Attendance and participation Formative and Summative 10% 1-10
    Tutorial presentation Formative and Summative 15% 1-10
    1500 word analytical essay Formative and Summative 30% 1-10
    Take home exam Summative 45% 1-10
    Assessment Related Requirements
    Students should attend all lectures and tutorials. Medical or other supporting documentation may be required for absences.
    Assessment Detail
    Attendance and participation: students are expected to attend and participation in both lectures and tutorials - 10% weighting

    Tutorial Presentation:
    students will submit a presentation on a specific topic chosen from a list - 15% weighting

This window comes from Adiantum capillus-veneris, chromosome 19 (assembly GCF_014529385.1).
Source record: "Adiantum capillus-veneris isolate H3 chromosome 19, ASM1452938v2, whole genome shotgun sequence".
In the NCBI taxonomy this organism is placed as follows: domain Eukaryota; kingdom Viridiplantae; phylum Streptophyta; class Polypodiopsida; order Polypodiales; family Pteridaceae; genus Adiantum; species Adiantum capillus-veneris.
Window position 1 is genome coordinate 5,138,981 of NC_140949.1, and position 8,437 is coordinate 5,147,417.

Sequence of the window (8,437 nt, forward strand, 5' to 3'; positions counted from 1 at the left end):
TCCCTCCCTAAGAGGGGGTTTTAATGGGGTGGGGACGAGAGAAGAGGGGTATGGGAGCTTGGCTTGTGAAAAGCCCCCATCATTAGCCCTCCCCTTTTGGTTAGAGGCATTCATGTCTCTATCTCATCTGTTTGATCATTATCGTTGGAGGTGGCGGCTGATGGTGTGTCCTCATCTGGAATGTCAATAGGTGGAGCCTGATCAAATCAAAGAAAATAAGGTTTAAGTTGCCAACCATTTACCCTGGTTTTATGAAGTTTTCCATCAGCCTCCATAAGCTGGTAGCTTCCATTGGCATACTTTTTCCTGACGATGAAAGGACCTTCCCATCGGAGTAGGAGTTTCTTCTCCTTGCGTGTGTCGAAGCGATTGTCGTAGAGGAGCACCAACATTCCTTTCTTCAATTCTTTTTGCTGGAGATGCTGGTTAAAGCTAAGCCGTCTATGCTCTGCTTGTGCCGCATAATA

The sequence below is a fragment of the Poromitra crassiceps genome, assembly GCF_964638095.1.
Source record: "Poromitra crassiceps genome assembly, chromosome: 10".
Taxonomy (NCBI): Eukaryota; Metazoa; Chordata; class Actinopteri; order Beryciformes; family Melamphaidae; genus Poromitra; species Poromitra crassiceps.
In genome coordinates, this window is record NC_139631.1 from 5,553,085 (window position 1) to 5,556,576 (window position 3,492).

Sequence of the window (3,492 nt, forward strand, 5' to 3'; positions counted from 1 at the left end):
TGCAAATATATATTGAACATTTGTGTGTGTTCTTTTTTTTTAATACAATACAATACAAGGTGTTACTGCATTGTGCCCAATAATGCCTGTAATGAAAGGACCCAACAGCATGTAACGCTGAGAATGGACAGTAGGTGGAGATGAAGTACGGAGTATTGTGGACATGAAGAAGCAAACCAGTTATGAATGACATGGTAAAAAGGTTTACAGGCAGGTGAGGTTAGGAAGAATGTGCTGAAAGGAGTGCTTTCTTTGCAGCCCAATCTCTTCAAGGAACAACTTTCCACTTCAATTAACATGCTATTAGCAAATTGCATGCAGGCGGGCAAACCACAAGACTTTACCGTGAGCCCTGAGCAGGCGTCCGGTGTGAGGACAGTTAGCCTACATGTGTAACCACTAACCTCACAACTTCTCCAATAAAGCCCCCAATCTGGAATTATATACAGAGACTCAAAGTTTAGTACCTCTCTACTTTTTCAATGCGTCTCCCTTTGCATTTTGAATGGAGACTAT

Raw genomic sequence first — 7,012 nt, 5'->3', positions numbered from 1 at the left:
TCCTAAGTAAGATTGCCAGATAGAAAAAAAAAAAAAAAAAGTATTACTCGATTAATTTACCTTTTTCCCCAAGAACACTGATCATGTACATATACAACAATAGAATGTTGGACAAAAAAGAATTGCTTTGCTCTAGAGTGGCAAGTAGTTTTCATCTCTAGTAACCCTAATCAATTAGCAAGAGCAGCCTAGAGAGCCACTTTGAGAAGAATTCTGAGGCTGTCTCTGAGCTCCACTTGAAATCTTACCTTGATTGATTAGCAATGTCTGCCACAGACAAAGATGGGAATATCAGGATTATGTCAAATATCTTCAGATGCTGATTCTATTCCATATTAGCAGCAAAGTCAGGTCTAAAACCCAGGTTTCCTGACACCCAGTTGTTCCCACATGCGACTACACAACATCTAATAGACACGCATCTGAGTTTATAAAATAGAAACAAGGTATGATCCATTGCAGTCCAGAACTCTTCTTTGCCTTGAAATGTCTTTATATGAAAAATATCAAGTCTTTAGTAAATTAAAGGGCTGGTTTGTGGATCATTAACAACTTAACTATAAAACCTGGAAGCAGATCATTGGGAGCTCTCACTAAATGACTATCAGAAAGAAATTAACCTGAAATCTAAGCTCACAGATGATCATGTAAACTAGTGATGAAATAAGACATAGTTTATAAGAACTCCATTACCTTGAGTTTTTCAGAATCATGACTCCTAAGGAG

1500 word Analytical Essay:  students submit a 1500 word essay, based on a chosen topic - 30% weighting

    Take home exam: students complete an exam (2000 words per question) and provide a reference list - 45% weighting
    Submission
    All assignments are submitted electronically via MyUni.
    Course Grading

    Grades for your performance in this course will be awarded in accordance with the following scheme:

    M10 (Coursework Mark Scheme)
    Grade Mark Description
    FNS   Fail No Submission
    F 1-49 Fail
    P 50-64 Pass
    C 65-74 Credit
    D 75-84 Distinction
    HD 85-100 High Distinction
    CN   Continuing
    NFE   No Formal Examination
    RP   Result Pending

    Further details of the grades/results can be obtained from Examinations.